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Chinese real estate developers rallied sharply on Friday after official data showed house prices rose at their slowest pace so far this year.
China real estate stocks Poly Real Estate and China Vanke initially eased after the data was released, but later rebounded and were up nearly 6 percent and near 4 percent, respectively, by mid-morning in Asia. Meanwhile Beijing North Star rose 1.2 percent and Gemdale rose 0.6 percent.
Analysts told CNBC investors took the as an encouraging sign that policy makers would likely ease restrictions on the sector.
"If the Chinese economy is really going to grow 7.5 percent, which is the government's target, then they will likely relax further these home purchase restrictions to stabilize the economy and help them achieve the target," said Francis Cheung, head of China and Hong Kong strategy, at research house CLSA.
Average new home prices in China's 70 major cities rose 4.2 percent on year, slower than May's 5.6 percent rise, according to Reuters' calculations based on data released by the National Bureau of Statistics (NBS).
On a month-on-month basis home prices fell 0.5 percent, marking their second consecutive monthly drop after May's 0.2 percent decline.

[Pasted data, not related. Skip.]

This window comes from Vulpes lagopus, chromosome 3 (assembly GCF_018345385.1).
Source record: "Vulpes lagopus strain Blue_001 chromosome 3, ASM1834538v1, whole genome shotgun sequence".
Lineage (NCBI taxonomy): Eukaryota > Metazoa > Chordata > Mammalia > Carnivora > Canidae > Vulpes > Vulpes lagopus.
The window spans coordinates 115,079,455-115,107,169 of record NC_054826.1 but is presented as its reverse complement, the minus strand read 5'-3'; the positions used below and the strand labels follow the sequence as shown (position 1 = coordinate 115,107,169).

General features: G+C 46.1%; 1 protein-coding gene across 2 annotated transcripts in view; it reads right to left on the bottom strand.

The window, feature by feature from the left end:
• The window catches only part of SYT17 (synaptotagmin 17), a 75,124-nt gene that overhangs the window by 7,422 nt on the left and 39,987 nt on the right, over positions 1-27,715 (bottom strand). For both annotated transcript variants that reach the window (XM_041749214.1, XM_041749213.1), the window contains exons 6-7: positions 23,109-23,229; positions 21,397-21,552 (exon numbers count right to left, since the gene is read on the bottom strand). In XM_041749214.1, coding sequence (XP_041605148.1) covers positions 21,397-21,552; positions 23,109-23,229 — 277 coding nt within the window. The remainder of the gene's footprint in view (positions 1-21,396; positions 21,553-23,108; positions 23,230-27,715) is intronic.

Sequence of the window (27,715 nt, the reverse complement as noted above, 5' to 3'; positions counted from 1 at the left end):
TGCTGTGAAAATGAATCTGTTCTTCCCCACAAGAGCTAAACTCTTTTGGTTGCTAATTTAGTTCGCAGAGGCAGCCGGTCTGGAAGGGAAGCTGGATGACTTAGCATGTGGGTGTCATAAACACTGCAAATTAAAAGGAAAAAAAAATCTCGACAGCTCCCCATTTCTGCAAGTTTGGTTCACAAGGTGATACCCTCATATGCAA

China's house prices increased at double digit rates throughout most of last year, but began cooling towards the end of 2013 as government tightening measures started to take effect. However, many industry watchers have grown concerned that a too sharp slowdown in the property sector could spell bad news for China's overall economic growth.
"The data today shows that there are more cities that are correcting – and things aren't great, so this will help indicate that they [the government] need to do more to stabilize the property market," added Cheung.
Zhou How, China economist at ANZ, said expectations that property curbs could be eased further are positive for Chinese developers.
"The market is pricing in policy changes which will help the developers to reduce their unsold inventories in many cities. This has lifted market sentiment in the short term," he added.
How added that easing prices in the Chinese property market were mainly due to cyclical reasons rather than changes to fundamental demand, which he expects to remain robust.
"It will take a while to see the market bottom out…but on the other hand we don't think this is due to any fundamental change in China's property demand. The urbanization process will continue over the next 10 to 15 years," he added.
China's economy expanded 7.5 percent in the second quarter, above expectations for a 7.4 percent rise and in line with the government's annual target, data released earlier this week showed. However, average annual growth for 2014 remains below Beijing's 7.5 annual percent target.
The Chinese government has already taken steps to allow some second and third-tier cities to adjust home buying curbs – although curbs in Beijing, Shanghai, Guangzhou and Shenzhen remain in place.